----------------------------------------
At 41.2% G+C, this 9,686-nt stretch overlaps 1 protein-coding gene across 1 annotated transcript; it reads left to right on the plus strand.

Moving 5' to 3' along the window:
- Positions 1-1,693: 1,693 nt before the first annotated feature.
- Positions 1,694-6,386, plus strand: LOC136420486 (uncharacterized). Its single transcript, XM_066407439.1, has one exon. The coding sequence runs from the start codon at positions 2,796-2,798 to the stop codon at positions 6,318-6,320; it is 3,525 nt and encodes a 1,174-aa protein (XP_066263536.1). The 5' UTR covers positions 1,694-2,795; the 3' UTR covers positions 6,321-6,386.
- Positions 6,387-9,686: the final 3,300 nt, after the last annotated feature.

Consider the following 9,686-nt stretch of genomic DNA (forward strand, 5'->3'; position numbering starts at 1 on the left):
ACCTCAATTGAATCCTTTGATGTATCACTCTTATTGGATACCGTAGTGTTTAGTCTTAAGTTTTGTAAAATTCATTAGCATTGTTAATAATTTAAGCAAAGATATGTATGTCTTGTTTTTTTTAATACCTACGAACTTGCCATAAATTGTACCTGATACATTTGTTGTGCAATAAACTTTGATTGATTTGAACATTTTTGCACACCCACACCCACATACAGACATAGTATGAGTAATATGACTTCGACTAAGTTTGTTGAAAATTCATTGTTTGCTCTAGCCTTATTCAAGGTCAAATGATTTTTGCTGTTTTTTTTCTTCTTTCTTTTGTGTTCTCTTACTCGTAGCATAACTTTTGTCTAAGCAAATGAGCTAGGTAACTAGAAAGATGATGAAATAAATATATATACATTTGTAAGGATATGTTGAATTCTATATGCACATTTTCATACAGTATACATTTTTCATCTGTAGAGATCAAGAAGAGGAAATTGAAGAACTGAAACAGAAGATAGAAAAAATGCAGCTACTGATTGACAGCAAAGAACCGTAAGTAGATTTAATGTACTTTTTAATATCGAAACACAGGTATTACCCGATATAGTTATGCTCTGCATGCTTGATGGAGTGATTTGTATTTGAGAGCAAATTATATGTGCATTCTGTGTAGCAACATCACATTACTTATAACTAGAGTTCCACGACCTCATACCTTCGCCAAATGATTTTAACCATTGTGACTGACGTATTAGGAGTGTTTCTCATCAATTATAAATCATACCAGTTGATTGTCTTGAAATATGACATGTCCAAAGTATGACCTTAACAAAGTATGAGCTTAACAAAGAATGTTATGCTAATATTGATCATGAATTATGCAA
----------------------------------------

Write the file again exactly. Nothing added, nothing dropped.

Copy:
At 41.2% G+C, this 9,686-nt stretch overlaps 1 protein-coding gene across 1 annotated transcript; it reads left to right on the plus strand.

Moving 5' to 3' along the window:
- Positions 1-1,693: 1,693 nt before the first annotated feature.
- Positions 1,694-6,386, plus strand: LOC136420486 (uncharacterized). Its single transcript, XM_066407439.1, has one exon. The coding sequence runs from the start codon at positions 2,796-2,798 to the stop codon at positions 6,318-6,320; it is 3,525 nt and encodes a 1,174-aa protein (XP_066263536.1). The 5' UTR covers positions 1,694-2,795; the 3' UTR covers positions 6,321-6,386.
- Positions 6,387-9,686: the final 3,300 nt, after the last annotated feature.

Consider the following 9,686-nt stretch of genomic DNA (forward strand, 5'->3'; position numbering starts at 1 on the left):
ACCTCAATTGAATCCTTTGATGTATCACTCTTATTGGATACCGTAGTGTTTAGTCTTAAGTTTTGTAAAATTCATTAGCATTGTTAATAATTTAAGCAAAGATATGTATGTCTTGTTTTTTTTAATACCTACGAACTTGCCATAAATTGTACCTGATACATTTGTTGTGCAATAAACTTTGATTGATTTGAACATTTTTGCACACCCACACCCACATACAGACATAGTATGAGTAATATGACTTCGACTAAGTTTGTTGAAAATTCATTGTTTGCTCTAGCCTTATTCAAGGTCAAATGATTTTTGCTGTTTTTTTTCTTCTTTCTTTTGTGTTCTCTTACTCGTAGCATAACTTTTGTCTAAGCAAATGAGCTAGGTAACTAGAAAGATGATGAAATAAATATATATACATTTGTAAGGATATGTTGAATTCTATATGCACATTTTCATACAGTATACATTTTTCATCTGTAGAGATCAAGAAGAGGAAATTGAAGAACTGAAACAGAAGATAGAAAAAATGCAGCTACTGATTGACAGCAAAGAACCGTAAGTAGATTTAATGTACTTTTTAATATCGAAACACAGGTATTACCCGATATAGTTATGCTCTGCATGCTTGATGGAGTGATTTGTATTTGAGAGCAAATTATATGTGCATTCTGTGTAGCAACATCACATTACTTATAACTAGAGTTCCACGACCTCATACCTTCGCCAAATGATTTTAACCATTGTGACTGACGTATTAGGAGTGTTTCTCATCAATTATAAATCATACCAGTTGATTGTCTTGAAATATGACATGTCCAAAGTATGACCTTAACAAAGTATGAGCTTAACAAAGAATGTTATGCTAATATTGATCATGAATTATGCAA